Spotify has reached an important milestone exceeding the threshold of 400 million monthly active users – to be exact they are 406 million – of which 180 million are paying users (premium). The news was confirmed by the streaming giant on the occasion of the communication of the financial results for the last quarter. (Q4 2021) All the main indicators showed growth on an annual basis: monthly active users + 18%, paying users + 16%, advertising revenues + 40%, revenues + 24%.
Spotify’s state of health photograph it would therefore not cause any particular concern if it were not for the fact that it was taken when the controversy triggered by podcasts with no vax content by Joe Rogan had not yet come to life. A case that has had more and more media coverage by virtue of the positions taken by important artists and content creators who have asked Spotify to take measures, threatening (or, like Neil Young, concretizing the intention) to leave the platform.
IT WILL TAKE MONTHS TO ASSESS THE EFFECTS OF THE ROGAN CASE
For a few weeks the hashtag #CancelSpotify has been in trend, and for Spotify it is time to get some questions on the impact that the story linked to Joe Rogan’s podcasts could have on the number of subscribers. For the moment the CEO of Spotify, Daniel Ektakes a wait-and-see position, stressing that it’s premature make these kinds of assessments – it’s too early to know what impact it will have – and that when on other occasions the Company has had to face such controversial cases and related controversies the effects were evaluated over a period of months and not a few days.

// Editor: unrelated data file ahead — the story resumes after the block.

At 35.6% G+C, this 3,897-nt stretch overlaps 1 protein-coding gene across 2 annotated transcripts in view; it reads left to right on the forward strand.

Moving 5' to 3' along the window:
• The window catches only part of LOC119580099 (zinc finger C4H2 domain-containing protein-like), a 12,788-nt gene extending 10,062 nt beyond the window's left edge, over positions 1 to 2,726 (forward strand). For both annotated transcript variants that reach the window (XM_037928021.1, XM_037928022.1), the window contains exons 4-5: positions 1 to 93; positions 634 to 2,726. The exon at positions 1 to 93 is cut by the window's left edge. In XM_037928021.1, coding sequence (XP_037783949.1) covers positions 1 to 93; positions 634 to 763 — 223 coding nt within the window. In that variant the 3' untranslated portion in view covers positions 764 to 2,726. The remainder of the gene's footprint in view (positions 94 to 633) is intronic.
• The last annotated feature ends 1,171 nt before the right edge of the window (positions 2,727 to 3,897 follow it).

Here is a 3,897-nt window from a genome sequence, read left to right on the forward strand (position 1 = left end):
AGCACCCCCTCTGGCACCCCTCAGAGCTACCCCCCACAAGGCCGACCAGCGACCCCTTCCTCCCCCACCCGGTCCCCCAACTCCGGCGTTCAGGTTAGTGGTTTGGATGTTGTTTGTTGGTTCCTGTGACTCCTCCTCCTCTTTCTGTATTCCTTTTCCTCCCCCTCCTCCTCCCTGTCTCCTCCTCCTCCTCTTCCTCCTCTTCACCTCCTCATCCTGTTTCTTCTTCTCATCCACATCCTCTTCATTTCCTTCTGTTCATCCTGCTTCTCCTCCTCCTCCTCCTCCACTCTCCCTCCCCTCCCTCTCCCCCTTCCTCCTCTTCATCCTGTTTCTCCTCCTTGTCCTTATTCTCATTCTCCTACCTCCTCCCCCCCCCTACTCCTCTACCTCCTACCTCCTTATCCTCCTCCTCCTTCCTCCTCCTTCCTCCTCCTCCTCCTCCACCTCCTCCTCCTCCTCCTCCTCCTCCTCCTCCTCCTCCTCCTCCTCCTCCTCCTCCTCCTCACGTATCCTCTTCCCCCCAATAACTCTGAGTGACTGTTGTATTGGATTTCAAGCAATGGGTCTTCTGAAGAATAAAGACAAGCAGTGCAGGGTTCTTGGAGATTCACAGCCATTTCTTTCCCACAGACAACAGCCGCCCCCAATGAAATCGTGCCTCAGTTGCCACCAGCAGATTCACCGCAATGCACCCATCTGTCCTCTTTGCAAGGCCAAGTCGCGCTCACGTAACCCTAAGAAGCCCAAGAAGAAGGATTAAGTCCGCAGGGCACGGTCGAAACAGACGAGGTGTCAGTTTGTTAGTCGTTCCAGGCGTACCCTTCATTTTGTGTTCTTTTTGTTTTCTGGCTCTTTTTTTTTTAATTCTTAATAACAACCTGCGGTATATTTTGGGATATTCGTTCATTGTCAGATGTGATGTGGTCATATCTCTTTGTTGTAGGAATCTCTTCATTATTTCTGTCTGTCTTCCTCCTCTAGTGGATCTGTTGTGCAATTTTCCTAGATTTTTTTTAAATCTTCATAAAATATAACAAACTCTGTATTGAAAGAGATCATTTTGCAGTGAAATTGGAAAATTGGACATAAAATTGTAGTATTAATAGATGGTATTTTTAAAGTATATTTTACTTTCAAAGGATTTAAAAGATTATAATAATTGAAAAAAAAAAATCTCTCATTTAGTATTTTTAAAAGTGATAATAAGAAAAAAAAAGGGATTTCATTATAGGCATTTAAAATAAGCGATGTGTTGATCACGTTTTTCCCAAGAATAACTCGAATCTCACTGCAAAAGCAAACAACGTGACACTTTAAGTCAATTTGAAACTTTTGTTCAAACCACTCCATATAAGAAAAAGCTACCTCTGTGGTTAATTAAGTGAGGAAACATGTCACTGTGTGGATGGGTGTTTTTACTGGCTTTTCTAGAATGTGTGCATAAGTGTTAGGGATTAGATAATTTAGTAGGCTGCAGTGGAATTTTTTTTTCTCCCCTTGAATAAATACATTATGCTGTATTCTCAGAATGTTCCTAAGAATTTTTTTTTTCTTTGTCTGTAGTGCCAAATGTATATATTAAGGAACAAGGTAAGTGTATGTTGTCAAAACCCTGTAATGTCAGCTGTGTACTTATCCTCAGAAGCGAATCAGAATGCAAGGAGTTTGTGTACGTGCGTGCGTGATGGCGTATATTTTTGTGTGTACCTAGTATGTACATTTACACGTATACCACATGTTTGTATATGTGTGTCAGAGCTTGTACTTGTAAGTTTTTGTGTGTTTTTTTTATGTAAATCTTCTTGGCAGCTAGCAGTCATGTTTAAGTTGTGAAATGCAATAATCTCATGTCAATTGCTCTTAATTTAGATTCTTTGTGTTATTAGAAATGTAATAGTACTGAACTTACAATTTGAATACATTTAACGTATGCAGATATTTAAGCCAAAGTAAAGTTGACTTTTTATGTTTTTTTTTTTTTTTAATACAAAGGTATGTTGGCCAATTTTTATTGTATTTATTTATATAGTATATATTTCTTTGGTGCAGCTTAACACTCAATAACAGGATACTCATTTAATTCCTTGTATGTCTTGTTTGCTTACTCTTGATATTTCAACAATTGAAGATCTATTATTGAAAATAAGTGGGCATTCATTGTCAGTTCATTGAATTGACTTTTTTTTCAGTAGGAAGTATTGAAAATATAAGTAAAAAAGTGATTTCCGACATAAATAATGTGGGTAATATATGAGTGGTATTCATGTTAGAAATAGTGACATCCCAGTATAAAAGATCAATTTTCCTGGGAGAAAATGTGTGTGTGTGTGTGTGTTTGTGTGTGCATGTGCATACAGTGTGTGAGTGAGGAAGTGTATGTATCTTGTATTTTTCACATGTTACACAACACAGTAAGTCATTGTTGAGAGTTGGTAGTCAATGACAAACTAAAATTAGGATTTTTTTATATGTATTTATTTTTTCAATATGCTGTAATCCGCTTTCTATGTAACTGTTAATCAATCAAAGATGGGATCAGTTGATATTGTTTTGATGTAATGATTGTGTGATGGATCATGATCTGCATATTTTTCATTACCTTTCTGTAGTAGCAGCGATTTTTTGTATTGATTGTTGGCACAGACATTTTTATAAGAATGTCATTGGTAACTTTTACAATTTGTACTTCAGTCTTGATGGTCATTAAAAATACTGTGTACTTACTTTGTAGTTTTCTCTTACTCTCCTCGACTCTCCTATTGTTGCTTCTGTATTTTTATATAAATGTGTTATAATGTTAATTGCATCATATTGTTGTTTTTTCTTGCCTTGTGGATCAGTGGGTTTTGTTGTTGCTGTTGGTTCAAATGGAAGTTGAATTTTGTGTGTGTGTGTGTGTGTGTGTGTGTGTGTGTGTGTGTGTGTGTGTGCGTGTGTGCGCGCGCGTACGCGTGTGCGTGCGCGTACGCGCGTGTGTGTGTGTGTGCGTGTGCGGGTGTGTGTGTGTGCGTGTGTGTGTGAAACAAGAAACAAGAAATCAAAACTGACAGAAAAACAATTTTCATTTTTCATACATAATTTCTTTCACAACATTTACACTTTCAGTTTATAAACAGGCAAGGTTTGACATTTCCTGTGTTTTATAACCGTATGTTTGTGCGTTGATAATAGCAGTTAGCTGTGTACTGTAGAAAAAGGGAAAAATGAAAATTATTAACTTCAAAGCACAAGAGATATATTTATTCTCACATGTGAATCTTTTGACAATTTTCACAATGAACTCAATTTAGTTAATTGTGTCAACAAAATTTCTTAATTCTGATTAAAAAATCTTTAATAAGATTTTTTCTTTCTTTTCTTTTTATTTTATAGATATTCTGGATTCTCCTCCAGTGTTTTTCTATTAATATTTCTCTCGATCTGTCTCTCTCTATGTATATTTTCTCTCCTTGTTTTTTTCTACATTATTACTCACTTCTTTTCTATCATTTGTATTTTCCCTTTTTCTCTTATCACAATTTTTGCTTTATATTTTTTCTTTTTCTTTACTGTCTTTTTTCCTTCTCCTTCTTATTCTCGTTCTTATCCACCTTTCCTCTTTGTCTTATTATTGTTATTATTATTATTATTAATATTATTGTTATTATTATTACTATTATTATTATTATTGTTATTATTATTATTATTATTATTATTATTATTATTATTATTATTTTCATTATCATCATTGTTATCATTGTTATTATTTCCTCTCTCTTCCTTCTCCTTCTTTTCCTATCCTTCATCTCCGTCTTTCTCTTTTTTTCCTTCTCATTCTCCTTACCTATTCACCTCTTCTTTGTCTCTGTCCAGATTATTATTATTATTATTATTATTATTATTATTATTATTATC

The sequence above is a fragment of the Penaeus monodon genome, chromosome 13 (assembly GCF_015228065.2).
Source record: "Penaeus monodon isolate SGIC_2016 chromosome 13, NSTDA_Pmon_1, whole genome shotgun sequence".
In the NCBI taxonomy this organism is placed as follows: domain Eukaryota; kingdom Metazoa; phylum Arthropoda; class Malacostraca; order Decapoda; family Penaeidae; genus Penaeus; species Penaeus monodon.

WHAT IN DISCUSSION
What is certain is that Ek, despite the diplomatic phrases, is aware that a signal must be given to calm the spirits. If this were not the case, the official intervention a few days ago with which the company announced new measures to counteract the contents that generate disinformation on particularly delicate topics such as the pandemic would not be justified.
But woe to evaluate the story in a reductive sense: the real matter of the dispute is not only the Joe Rogan case, but something broader. It’s about the position that the manager of a streaming platform must take towards the content it hosts. A position that – in an ideal world – should not be conditioned by millionaire agreements with content creators, commonly called profits.